When a metal tube containing a uniform filling charge of a detonable agent is rolled, drawn or swaged to form cordeau, there is a'definite relationship between the lengthening of the metal tube, the wall thickness of the resultant point any resisting means to prevent the thick- -ening of the wall of the metal tube, and at such point the wallthickness of the metal tube will greatly exceedthe normal wall thickness present at other portions along the length of the tube. My invention relates primarily to meansfor determining the cross-sectional area of the contained core of detonable material through nondestructive methods of measuring the wall thickness of the outer casing orsheath of cordeau by means of electrical effects produced within such metal tube.

In the drawing forming part of this application Figure l isa plan view of a section through a piece of cordeau of normal structure. Figure 2 is-a corresponding section through alen'gth of cordeau in which an air bubble originally existed Figure 3' is a diagrammatic'representation. of one form of apparatus suitable for the prac- I Although manufactice of my present invention. Figure 4 is 9. diagrammatic representation of another form of apparatus suitable for the practice of my present invention.

In Figure 1, I is the detonable column of trinitrotoluene or other detonation-transmitting explosive material in a normal piece of cordeau and 2 is the tube or sheath of lead or other casing material. In Figure 2, I is the detonable col-v umn of explosive material as it normally exists throughout the length of the cordeau when no openings or cavities are present in theinitial filling material, while Ia shows a constriction such as occurs afterthe cordeau has been subjected to a rolling, drawing or swaging operation, from the presence of a small bubble'of air in the initial filling charge. 2 is the lead tube showing the normal wall thickness, while 2a shows the greatly thickened ,wall at a point where theinner detonable core is constricted because of the original presence of an open space or an air bubble in the initial tube before being reduced to its final diameter.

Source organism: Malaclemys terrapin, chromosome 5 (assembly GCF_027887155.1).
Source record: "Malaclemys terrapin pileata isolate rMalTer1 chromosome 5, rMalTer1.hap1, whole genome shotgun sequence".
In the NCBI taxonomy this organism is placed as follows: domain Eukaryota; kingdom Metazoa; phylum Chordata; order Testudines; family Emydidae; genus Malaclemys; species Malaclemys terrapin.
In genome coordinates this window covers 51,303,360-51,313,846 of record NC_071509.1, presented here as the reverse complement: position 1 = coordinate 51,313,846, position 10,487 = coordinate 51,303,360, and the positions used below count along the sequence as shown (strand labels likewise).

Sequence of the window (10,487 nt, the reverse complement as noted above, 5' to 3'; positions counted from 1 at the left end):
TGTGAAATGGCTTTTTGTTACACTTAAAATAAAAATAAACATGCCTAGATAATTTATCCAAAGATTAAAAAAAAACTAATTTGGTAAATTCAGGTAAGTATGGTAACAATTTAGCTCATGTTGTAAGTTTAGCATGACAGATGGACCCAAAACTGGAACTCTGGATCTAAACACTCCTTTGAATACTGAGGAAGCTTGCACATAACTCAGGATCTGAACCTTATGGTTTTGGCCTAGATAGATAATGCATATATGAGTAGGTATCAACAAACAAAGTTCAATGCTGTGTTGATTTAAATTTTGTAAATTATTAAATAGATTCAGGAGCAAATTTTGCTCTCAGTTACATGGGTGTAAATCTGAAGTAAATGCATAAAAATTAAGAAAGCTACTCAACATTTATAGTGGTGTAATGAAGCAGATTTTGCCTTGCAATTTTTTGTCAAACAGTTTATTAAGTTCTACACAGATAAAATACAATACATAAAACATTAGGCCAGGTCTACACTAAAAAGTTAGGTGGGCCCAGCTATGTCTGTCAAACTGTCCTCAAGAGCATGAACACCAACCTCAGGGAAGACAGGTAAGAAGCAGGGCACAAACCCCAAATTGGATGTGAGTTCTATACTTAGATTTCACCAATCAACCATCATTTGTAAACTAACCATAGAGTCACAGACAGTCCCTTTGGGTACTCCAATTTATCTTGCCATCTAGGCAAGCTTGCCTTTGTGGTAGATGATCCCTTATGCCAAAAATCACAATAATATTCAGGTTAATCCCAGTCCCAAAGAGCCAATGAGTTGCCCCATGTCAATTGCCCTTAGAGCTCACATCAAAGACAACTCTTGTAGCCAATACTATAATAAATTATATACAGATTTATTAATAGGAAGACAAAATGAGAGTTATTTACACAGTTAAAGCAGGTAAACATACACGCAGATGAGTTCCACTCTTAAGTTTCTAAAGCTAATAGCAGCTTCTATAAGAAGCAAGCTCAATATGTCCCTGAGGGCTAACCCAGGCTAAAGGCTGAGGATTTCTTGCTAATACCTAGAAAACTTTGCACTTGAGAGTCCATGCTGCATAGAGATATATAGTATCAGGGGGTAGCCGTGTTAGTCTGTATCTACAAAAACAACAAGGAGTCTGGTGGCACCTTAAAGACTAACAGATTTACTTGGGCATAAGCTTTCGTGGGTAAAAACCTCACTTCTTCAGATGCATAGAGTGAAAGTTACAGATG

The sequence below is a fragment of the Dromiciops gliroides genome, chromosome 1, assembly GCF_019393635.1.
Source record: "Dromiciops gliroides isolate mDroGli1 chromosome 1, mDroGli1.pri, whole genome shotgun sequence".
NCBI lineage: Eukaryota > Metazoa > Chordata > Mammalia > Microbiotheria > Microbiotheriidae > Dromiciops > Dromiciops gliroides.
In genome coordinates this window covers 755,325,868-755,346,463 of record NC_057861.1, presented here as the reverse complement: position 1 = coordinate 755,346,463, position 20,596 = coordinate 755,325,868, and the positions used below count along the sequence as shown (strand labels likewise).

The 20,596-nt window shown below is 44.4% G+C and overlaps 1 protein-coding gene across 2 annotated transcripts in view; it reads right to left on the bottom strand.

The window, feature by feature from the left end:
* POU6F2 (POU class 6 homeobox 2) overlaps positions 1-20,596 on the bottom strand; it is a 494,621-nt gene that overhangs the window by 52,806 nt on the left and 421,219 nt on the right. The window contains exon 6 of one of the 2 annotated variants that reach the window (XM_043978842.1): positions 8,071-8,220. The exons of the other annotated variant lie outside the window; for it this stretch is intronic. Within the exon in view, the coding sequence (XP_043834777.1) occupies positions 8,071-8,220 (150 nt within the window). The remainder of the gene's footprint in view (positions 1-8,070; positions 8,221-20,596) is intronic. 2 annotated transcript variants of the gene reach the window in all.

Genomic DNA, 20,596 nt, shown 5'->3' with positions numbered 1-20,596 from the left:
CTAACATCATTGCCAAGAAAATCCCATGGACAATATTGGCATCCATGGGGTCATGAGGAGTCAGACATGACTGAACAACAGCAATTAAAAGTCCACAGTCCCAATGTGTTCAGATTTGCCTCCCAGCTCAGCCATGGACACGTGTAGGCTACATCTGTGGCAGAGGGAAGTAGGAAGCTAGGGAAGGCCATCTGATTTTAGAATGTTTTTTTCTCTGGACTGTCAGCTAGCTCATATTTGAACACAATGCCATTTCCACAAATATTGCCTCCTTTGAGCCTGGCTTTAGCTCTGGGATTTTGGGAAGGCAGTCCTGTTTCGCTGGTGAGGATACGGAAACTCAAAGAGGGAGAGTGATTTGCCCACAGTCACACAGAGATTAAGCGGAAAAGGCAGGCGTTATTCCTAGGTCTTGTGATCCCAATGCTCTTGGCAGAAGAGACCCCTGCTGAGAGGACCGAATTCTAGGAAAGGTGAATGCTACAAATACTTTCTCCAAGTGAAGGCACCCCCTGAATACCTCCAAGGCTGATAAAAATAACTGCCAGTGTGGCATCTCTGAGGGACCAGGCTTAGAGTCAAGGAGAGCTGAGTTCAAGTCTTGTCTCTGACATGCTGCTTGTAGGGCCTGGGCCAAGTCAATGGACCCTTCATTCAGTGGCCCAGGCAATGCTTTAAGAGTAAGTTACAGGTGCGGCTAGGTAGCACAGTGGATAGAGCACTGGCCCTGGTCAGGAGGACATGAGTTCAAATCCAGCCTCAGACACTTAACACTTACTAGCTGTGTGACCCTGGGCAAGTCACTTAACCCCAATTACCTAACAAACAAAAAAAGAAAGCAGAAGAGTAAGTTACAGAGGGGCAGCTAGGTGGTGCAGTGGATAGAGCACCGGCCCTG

In Figure 3,3 is a length of cordeau undergoing test in accordance with one form of my present invention. 4 is an electrode. consisting of a number of tufts of wire or other electrically-conducting material suitably encased in an electrode going test, 9 is a solenoid energized by alternating current of high frequency applied at the terminals 9a and 9b from any suitable source, I 0 is a thermo-- battery or plurality of thermo-couples, each thermo-couple having one junction adjacent to the line of cordeau 3 and 8 is an ammeter or other instrument for measuring theelectric' current or electrical potential produced in thermo-battery III, the thermo-battery IIi being connected to the in Figure 3. the cordeau is continuously passed between the two electrodes 5 and 51:, contact being effected withthe brushesl and la. A difference of electrical potential created by battery 1 causes an electric current to flow in the closed circuit existing within the system, the cordeau forming the return portion of the circuit. As long as the wall thickness of the lead tube remains eonstantthe conductivity of the system when considered as a whole'will similarly remain constant, and ammeter 8. will indicate a. definite amount of current passing through the system, the exact quantity of current depending of course upon the electrical resistance of the various elements of the circuit and the electrical diflference of potential created by battery I. When a portion of cordeau having a constricted core of deton- I able material passes through the testing apparatus, however, ammeter 8 will momentarily show a greatly increased current within the circuitat the time that the portion of the cordeau having marily for the purpose of illustrating the. prim,